“German in pop music or in music in Germany or Austria is always somehow connected to schlager,” singer and guitarist Andreas Spechtl said. “There are some people who can’t understand why [German-singing bands] use the same language as they use in schlager.”
But for Ja, Panik – which also consists of keyboardist Christian Treppo, drummer Sebastian Janata, bassist Stefan Pabst, and guitarist Thomas Schleicher – the reasoning for being a predominantly German-singing band is relatively clear-cut. While they identify neither as a schlager band or as part of the post-Hamburger Schule scene, the members still feel that singing what they are most familiar with is the obvious route.
“On the one hand, so OK, it [limits] you or your audience, but English isn’t our mother tongue,” Spechtl explained. “And I hate, for example, Germans singing in English and just trying to imitate some kind of accent or something like that.”
His solution is that Germans who do choose to sing in English should accept their accents as unique and try to own them. Spechtl likened this idea to what the band, Phoenix, does.
“They just sing this soft, strange, kind of French accent,” he said. “And I think in the future, that could be a solution for us, [but] on the other hand, I’m also really into German. I like German.”
Of course, while German is the most natural choice for Ja, Panik, this still doesn’t prevent the band from inserting the occasional English line into songs, something which Spechtl attributed to the influence of pop music.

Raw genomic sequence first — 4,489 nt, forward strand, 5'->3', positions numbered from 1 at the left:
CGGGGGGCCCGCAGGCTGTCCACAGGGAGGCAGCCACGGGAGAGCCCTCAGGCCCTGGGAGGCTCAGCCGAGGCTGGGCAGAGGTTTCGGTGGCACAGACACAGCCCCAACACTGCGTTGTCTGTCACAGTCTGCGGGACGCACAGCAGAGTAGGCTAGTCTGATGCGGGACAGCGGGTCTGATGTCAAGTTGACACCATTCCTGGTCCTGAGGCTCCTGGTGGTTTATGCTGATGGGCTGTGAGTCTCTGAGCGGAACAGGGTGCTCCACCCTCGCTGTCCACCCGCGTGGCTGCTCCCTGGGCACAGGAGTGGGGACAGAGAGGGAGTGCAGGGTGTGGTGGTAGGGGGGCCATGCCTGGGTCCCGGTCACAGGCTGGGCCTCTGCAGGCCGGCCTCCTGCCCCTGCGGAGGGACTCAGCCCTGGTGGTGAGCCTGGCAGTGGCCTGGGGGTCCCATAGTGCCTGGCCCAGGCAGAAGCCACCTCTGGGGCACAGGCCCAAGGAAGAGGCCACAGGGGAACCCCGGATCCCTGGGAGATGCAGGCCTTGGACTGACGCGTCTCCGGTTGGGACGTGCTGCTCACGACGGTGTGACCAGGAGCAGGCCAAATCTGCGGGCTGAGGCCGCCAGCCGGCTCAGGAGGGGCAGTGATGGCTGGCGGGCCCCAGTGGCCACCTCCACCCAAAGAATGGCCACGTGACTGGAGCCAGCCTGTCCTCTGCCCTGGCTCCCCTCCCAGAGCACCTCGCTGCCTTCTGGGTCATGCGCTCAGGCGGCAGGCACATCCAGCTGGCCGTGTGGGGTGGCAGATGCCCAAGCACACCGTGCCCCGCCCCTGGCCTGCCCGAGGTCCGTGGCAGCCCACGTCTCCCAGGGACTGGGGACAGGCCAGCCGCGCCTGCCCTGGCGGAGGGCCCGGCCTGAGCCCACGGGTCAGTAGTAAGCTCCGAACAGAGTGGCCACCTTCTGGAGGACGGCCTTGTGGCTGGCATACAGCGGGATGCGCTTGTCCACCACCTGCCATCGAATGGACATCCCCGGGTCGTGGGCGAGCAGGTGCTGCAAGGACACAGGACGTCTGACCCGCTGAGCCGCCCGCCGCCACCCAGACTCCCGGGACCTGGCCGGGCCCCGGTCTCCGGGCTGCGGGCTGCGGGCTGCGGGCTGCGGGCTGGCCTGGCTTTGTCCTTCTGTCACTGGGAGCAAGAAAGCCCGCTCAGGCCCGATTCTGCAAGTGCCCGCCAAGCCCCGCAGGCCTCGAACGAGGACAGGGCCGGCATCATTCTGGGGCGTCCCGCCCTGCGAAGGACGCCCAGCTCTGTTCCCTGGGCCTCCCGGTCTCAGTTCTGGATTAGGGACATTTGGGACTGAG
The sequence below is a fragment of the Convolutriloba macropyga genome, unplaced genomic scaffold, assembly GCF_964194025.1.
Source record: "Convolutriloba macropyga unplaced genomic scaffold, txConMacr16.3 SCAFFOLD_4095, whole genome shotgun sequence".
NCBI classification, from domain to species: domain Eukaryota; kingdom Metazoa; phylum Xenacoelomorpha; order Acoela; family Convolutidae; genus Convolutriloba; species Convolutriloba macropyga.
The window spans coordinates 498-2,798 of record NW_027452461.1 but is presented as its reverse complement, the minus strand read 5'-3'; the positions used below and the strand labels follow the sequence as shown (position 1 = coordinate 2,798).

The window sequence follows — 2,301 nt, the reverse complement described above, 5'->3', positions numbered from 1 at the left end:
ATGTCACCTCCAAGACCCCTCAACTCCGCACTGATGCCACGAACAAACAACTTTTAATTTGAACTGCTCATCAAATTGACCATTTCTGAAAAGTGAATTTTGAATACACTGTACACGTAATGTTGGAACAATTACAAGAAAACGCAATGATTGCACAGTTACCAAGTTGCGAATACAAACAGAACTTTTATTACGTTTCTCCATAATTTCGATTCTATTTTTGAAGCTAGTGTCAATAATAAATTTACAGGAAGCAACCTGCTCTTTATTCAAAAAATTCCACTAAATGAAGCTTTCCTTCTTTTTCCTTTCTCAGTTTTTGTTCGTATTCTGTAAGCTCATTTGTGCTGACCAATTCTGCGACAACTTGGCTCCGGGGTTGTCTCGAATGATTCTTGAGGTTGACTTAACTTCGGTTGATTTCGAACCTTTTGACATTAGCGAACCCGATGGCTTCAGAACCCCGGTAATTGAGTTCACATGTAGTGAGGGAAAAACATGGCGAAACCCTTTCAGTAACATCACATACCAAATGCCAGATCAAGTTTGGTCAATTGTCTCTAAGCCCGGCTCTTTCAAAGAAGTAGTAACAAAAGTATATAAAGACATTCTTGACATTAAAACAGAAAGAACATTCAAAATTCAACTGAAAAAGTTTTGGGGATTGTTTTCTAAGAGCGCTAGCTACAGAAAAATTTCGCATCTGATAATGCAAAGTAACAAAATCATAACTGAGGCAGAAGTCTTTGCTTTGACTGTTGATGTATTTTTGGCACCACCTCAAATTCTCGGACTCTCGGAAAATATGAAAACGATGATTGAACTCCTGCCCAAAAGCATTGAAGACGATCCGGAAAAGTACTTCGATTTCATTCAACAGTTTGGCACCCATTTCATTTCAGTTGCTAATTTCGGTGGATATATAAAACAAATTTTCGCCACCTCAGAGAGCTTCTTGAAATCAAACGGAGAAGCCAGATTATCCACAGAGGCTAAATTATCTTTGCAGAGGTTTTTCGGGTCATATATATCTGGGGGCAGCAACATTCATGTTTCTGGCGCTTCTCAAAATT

“There are some lines that just come to my mind and they’re English,” he said, explaining that he doesn’t translate German to English when writing, so there’s no reason why he should do the opposite. “I don’t know about the future lyrics, but when I think about the songs I’ve written, they could only be in German. That’s the language and that’s the sound of the language and the rhythm of the language.”
The band members also agreed that sometimes hearing an English line nestled in between German lyrics can be familiar, simply because of the indoctrination of English-speaking pop music in the minds of German speakers.
“It feels a little bit like home,” Spechtl said.
And just as Austrians – particularly those in Vienna – use many dialectical words from French, the band pointed to the fact that the increased spread of English throughout both Germany and the world might have something to do with its now-frequent use by non-natives.
Interestingly enough, the band’s fourth and newest full-length, last year’s “DMD KIU LIDT” – “Die Manifestation des Kapitalismus in unserem Leben ist die Traurigkeit” – is full of English language references. Of the 15 songs, 14 have English titles, and all of them have English lyrics, ranging from only a word or two to entire texts.
This lyrical disarray is somewhat reflective of the changes the band went through for this album. With a label and booking agency in Berlin, the five relocated to the city in 2009, and “DMD KIU LIDT” is the first album of theirs to be written and recorded entirely in this country.
“It’s born and raised [here],” Spechtl said, sharing how it’s namely about “being a stranger in a new city.”
But it’s also a bold, new step for Ja, Panik. The band has acknowledged that it is always changing and growing and improving, with hopes to continue pushing the envelope with each successive record.
“We are on our way,” Spechtl said.
Andreas Spechtl plays tonight at Grüner Salon in Berlin. The show begins at 21.00.